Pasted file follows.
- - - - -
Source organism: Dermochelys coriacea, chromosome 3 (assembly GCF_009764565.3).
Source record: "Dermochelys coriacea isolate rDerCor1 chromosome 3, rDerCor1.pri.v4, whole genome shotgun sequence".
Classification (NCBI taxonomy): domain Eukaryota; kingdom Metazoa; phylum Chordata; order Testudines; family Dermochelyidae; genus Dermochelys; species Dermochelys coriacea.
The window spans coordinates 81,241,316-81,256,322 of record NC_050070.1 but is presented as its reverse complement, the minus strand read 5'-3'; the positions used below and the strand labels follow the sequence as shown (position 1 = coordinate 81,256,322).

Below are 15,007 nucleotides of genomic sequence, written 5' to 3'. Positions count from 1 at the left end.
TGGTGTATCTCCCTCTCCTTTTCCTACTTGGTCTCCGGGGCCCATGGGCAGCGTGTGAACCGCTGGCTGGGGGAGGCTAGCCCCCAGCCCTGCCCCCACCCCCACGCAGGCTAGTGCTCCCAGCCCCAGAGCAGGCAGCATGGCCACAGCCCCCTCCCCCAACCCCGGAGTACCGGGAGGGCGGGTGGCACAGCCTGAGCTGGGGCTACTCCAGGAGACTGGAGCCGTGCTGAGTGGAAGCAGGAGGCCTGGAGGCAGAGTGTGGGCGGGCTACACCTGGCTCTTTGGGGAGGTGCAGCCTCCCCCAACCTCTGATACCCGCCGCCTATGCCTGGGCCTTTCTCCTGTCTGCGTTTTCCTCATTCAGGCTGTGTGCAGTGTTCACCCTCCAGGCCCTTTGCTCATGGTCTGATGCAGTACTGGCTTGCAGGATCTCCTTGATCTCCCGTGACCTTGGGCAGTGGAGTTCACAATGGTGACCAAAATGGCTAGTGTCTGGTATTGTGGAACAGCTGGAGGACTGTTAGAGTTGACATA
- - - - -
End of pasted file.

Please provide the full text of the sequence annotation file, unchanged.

Source organism: Dermochelys coriacea, chromosome 3 (assembly GCF_009764565.3).
Source record: "Dermochelys coriacea isolate rDerCor1 chromosome 3, rDerCor1.pri.v4, whole genome shotgun sequence".
Classification (NCBI taxonomy): domain Eukaryota; kingdom Metazoa; phylum Chordata; order Testudines; family Dermochelyidae; genus Dermochelys; species Dermochelys coriacea.
The window spans coordinates 81,241,316-81,256,322 of record NC_050070.1 but is presented as its reverse complement, the minus strand read 5'-3'; the positions used below and the strand labels follow the sequence as shown (position 1 = coordinate 81,256,322).

Below are 15,007 nucleotides of genomic sequence, written 5' to 3'. Positions count from 1 at the left end.
TGGTGTATCTCCCTCTCCTTTTCCTACTTGGTCTCCGGGGCCCATGGGCAGCGTGTGAACCGCTGGCTGGGGGAGGCTAGCCCCCAGCCCTGCCCCCACCCCCACGCAGGCTAGTGCTCCCAGCCCCAGAGCAGGCAGCATGGCCACAGCCCCCTCCCCCAACCCCGGAGTACCGGGAGGGCGGGTGGCACAGCCTGAGCTGGGGCTACTCCAGGAGACTGGAGCCGTGCTGAGTGGAAGCAGGAGGCCTGGAGGCAGAGTGTGGGCGGGCTACACCTGGCTCTTTGGGGAGGTGCAGCCTCCCCCAACCTCTGATACCCGCCGCCTATGCCTGGGCCTTTCTCCTGTCTGCGTTTTCCTCATTCAGGCTGTGTGCAGTGTTCACCCTCCAGGCCCTTTGCTCATGGTCTGATGCAGTACTGGCTTGCAGGATCTCCTTGATCTCCCGTGACCTTGGGCAGTGGAGTTCACAATGGTGACCAAAATGGCTAGTGTCTGGTATTGTGGAACAGCTGGAGGACTGTTAGAGTTGACATA